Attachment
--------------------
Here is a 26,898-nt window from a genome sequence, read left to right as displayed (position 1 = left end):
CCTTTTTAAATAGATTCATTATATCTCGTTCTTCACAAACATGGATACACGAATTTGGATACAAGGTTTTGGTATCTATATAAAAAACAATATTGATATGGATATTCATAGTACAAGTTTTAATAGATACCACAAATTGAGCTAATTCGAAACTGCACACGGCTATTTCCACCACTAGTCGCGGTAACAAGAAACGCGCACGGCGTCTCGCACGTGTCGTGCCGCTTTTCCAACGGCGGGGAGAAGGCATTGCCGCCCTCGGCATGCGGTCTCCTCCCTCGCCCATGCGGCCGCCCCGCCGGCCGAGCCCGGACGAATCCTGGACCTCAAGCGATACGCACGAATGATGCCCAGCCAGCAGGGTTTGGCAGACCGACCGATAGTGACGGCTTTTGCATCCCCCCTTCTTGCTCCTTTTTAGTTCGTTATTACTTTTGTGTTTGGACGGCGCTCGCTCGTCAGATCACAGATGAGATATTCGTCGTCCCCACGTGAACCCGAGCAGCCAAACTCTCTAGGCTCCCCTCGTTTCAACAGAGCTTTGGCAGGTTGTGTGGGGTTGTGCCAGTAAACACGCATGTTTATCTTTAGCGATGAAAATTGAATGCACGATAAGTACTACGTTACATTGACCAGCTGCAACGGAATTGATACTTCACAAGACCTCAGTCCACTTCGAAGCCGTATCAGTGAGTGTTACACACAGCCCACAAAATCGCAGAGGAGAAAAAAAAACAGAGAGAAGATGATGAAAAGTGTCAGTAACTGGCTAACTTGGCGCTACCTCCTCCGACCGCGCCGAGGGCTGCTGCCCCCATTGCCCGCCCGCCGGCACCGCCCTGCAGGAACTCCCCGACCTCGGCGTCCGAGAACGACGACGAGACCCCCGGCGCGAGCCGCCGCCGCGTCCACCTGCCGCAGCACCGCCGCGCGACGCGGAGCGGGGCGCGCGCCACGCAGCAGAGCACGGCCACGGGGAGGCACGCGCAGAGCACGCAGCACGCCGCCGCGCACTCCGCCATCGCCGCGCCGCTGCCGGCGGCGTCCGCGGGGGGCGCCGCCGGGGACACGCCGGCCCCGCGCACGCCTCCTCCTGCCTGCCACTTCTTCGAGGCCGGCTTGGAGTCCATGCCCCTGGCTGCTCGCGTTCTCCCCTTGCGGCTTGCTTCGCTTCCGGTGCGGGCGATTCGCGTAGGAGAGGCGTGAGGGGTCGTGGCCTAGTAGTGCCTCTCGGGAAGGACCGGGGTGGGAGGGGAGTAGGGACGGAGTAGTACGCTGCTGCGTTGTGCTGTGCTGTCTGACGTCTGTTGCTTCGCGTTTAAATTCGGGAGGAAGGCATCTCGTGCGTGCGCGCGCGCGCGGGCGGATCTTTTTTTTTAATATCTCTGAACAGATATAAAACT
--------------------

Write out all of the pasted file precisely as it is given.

Here is a 26,898-nt window from a genome sequence, read left to right as displayed (position 1 = left end):
CCTTTTTAAATAGATTCATTATATCTCGTTCTTCACAAACATGGATACACGAATTTGGATACAAGGTTTTGGTATCTATATAAAAAACAATATTGATATGGATATTCATAGTACAAGTTTTAATAGATACCACAAATTGAGCTAATTCGAAACTGCACACGGCTATTTCCACCACTAGTCGCGGTAACAAGAAACGCGCACGGCGTCTCGCACGTGTCGTGCCGCTTTTCCAACGGCGGGGAGAAGGCATTGCCGCCCTCGGCATGCGGTCTCCTCCCTCGCCCATGCGGCCGCCCCGCCGGCCGAGCCCGGACGAATCCTGGACCTCAAGCGATACGCACGAATGATGCCCAGCCAGCAGGGTTTGGCAGACCGACCGATAGTGACGGCTTTTGCATCCCCCCTTCTTGCTCCTTTTTAGTTCGTTATTACTTTTGTGTTTGGACGGCGCTCGCTCGTCAGATCACAGATGAGATATTCGTCGTCCCCACGTGAACCCGAGCAGCCAAACTCTCTAGGCTCCCCTCGTTTCAACAGAGCTTTGGCAGGTTGTGTGGGGTTGTGCCAGTAAACACGCATGTTTATCTTTAGCGATGAAAATTGAATGCACGATAAGTACTACGTTACATTGACCAGCTGCAACGGAATTGATACTTCACAAGACCTCAGTCCACTTCGAAGCCGTATCAGTGAGTGTTACACACAGCCCACAAAATCGCAGAGGAGAAAAAAAAACAGAGAGAAGATGATGAAAAGTGTCAGTAACTGGCTAACTTGGCGCTACCTCCTCCGACCGCGCCGAGGGCTGCTGCCCCCATTGCCCGCCCGCCGGCACCGCCCTGCAGGAACTCCCCGACCTCGGCGTCCGAGAACGACGACGAGACCCCCGGCGCGAGCCGCCGCCGCGTCCACCTGCCGCAGCACCGCCGCGCGACGCGGAGCGGGGCGCGCGCCACGCAGCAGAGCACGGCCACGGGGAGGCACGCGCAGAGCACGCAGCACGCCGCCGCGCACTCCGCCATCGCCGCGCCGCTGCCGGCGGCGTCCGCGGGGGGCGCCGCCGGGGACACGCCGGCCCCGCGCACGCCTCCTCCTGCCTGCCACTTCTTCGAGGCCGGCTTGGAGTCCATGCCCCTGGCTGCTCGCGTTCTCCCCTTGCGGCTTGCTTCGCTTCCGGTGCGGGCGATTCGCGTAGGAGAGGCGTGAGGGGTCGTGGCCTAGTAGTGCCTCTCGGGAAGGACCGGGGTGGGAGGGGAGTAGGGACGGAGTAGTACGCTGCTGCGTTGTGCTGTGCTGTCTGACGTCTGTTGCTTCGCGTTTAAATTCGGGAGGAAGGCATCTCGTGCGTGCGCGCGCGCGCGGGCGGATCTTTTTTTTTAATATCTCTGAACAGATATAAAACT